After 25 years of working at a financial institution, Dallas Jones decided to switch gears at age 45.
The Red Deer resident jokes she dropped banking in 2003 to pursue a nursing degree after having had “a menopausal moment.”
Jones loved working with her customers in banking, but she said she got tired of the constant pressure to sell. She thrived in the nursing program, graduating in June 2007, and went to work on a cardiac floor.
“Life was good and I was living my dream and then on May 29, 2009, sometime after midnight I had my first witnessed seizure on a night shift,” Jones said.
Five other nurses on the floor saw Jones have a seizure. Since then, she has had many more, sometimes having clusters of up to two a day for a full week.
There is no explanation.
As a result, she has lost her driver’s licence and can no longer practise nursing because she could have a seizure while helping a patient. She has to be supervised if she wants to take a bath or use electrical appliances such as an iron or an oven.
“There is a big loss of self,” said Jones, now 52. “I used to be Dallas the nurse. Now I don’t know who I am.”
But in the summer of 2009, while looking for information on her condition, she came across an epilepsy support group in Red Deer through the Central Alberta office of the Epilepsy Association of Calgary.
“It was really comforting because other people validate. There is a lot of stigma associated with epilepsy and seizures so they understand what it means to live under seizure precautions,” Jones said.
The Epilepsy Support Group has given her new friends who support her and accept her as she is. She said they understand the losses she has suffered.
“They know what it is like to lose yourself and not be able to find a new one,” Jones said.
She said there is a great need for education in the community on what to do if someone has a seizure and the epilepsy association is helping to educate the public. With the support of friends and family and those in the support group, her self confidence has improved.
Jones is pursuing her master’s in nursing through the University of Calgary and she does a great deal of volunteer work through the epilepsy association, the Bower Place Community Association as the secretary treasurer and as a member of the Arthritis Support Group.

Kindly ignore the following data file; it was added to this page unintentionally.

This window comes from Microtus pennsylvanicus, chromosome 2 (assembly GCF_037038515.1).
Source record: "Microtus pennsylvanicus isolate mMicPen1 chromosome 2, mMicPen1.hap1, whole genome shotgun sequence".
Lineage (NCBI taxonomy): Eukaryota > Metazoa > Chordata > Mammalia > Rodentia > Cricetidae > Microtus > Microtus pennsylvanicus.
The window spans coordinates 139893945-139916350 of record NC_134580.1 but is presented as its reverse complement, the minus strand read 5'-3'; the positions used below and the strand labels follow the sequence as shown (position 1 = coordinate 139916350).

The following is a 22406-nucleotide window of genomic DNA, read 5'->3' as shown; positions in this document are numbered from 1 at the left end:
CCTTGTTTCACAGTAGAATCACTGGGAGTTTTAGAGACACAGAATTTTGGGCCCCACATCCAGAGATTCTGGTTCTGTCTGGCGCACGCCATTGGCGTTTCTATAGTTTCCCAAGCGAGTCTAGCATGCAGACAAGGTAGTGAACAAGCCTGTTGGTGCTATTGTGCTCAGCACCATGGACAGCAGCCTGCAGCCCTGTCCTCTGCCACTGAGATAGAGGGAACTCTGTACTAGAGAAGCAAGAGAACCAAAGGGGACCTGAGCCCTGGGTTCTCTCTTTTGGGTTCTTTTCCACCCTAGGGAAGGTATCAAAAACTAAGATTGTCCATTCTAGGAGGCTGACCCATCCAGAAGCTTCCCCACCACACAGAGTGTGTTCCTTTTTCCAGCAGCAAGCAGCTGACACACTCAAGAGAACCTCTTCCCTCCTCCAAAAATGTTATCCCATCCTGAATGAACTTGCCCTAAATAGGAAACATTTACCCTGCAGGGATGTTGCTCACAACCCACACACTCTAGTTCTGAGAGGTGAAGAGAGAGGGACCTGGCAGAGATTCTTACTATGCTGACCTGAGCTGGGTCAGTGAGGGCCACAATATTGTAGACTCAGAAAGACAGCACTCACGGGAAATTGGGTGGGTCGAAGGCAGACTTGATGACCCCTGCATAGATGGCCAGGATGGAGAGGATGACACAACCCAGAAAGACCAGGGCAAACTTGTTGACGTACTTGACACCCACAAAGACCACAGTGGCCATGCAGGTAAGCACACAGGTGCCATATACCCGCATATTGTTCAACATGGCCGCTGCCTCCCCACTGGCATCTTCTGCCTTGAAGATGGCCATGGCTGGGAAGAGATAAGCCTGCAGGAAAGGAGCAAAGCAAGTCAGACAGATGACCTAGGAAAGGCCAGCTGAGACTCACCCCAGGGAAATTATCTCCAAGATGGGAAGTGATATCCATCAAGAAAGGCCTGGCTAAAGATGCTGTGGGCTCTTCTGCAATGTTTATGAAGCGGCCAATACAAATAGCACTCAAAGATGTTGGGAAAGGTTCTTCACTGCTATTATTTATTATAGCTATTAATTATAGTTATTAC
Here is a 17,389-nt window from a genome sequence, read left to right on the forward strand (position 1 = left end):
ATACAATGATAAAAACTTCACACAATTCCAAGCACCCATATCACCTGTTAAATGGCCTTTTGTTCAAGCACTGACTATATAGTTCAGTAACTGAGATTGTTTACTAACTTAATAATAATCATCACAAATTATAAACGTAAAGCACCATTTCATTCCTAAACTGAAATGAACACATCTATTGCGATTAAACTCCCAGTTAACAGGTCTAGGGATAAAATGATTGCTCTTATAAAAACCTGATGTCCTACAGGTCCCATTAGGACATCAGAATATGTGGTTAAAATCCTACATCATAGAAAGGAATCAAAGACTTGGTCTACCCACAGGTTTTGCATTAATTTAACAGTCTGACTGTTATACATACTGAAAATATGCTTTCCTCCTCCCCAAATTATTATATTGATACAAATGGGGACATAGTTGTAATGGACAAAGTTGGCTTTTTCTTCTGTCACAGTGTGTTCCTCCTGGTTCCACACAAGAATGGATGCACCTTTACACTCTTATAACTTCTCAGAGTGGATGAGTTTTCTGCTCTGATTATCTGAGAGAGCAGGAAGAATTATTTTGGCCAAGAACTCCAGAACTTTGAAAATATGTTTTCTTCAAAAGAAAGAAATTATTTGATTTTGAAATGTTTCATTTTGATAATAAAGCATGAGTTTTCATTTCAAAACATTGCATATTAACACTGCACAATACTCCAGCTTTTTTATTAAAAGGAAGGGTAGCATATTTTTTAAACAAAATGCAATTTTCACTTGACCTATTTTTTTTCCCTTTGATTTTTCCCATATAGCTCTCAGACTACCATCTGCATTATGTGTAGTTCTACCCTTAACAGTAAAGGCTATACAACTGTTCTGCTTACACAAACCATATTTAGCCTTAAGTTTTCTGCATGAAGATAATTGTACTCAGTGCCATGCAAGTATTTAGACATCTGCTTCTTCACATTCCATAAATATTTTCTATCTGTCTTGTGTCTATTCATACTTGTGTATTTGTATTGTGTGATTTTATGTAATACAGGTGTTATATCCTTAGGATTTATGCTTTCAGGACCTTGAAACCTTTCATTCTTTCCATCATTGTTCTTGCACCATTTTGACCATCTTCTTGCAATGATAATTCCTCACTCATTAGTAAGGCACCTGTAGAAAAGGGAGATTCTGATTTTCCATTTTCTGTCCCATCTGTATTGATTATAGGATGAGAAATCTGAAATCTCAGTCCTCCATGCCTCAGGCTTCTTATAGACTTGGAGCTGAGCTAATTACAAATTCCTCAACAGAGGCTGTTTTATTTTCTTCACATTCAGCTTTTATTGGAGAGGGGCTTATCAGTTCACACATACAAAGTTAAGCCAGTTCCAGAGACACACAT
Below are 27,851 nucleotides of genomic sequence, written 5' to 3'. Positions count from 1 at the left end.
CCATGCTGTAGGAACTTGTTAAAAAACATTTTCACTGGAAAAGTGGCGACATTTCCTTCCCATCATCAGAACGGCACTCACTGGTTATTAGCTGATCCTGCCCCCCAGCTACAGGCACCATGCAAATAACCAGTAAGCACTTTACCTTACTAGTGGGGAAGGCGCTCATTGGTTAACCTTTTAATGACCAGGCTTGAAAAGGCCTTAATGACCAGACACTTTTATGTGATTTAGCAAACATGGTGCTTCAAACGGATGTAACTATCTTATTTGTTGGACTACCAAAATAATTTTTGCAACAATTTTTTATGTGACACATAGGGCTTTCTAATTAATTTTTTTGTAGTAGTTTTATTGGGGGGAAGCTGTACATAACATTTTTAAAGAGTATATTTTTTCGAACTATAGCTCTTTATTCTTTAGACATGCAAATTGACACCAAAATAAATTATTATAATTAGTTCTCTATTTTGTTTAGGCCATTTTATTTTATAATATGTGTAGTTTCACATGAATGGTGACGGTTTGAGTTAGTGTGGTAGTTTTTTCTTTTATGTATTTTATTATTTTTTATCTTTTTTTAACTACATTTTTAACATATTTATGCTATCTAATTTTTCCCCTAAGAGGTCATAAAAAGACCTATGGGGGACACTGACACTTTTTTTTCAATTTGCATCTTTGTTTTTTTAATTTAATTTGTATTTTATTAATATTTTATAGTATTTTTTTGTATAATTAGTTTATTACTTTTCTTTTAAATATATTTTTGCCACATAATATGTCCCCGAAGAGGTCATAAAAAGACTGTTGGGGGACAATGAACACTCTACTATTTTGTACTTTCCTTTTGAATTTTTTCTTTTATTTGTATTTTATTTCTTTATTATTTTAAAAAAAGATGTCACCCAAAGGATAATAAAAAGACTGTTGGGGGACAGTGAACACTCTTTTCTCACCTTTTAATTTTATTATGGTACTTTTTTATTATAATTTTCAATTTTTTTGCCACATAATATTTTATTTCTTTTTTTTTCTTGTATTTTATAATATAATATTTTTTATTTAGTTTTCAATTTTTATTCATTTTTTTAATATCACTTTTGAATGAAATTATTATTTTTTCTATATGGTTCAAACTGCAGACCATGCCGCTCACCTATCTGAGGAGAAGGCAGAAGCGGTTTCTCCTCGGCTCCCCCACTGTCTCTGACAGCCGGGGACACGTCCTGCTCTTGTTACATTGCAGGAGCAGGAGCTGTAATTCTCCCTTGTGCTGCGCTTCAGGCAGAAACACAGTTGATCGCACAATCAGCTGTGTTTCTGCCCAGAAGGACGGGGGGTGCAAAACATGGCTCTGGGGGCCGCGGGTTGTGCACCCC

She said none of it would be possible if the epilepsy association didn’t receive funding from the United Way of Central Alberta.
“If everyone could just donate a dollar to the United Way. My grandmother used to say save your pennies and the dollars will grow and I guess that’s how I see it now,” she said.
As of Monday the United Way of Central Alberta’s had raised only $1.4 million — 30 per cent short of its goal of $2 million. The drive ends on Jan. 27. Many area agencies depend on this funding to run programs and services.
“I don’t want to paint a gloom and doom picture,” said Heather Gardiner, CEO of the United Way of Central Alberta.
She said some companies such as Nova Chemicals are up 16 per cent in their contributions this year and she said the United Way has seen people rally around the cause.
However, she said the economy remains challenging to many people and companies.
Gardiner encouraged people to donate to help those families who have experienced a layoff over the past year and to help others who are struggling.
Gardiner said the United Way supports everything from programs that provide basic needs, such as housing, as well as outreach and support, and also helps women’s outreach, counselling programs and programs for things like the epilepsy association to educate the public and reduce the stigma of people suffering from the condition. She said another program they fund provides food for children going to school who are hungry.
“It’s small things that make a big difference,” Gardiner said.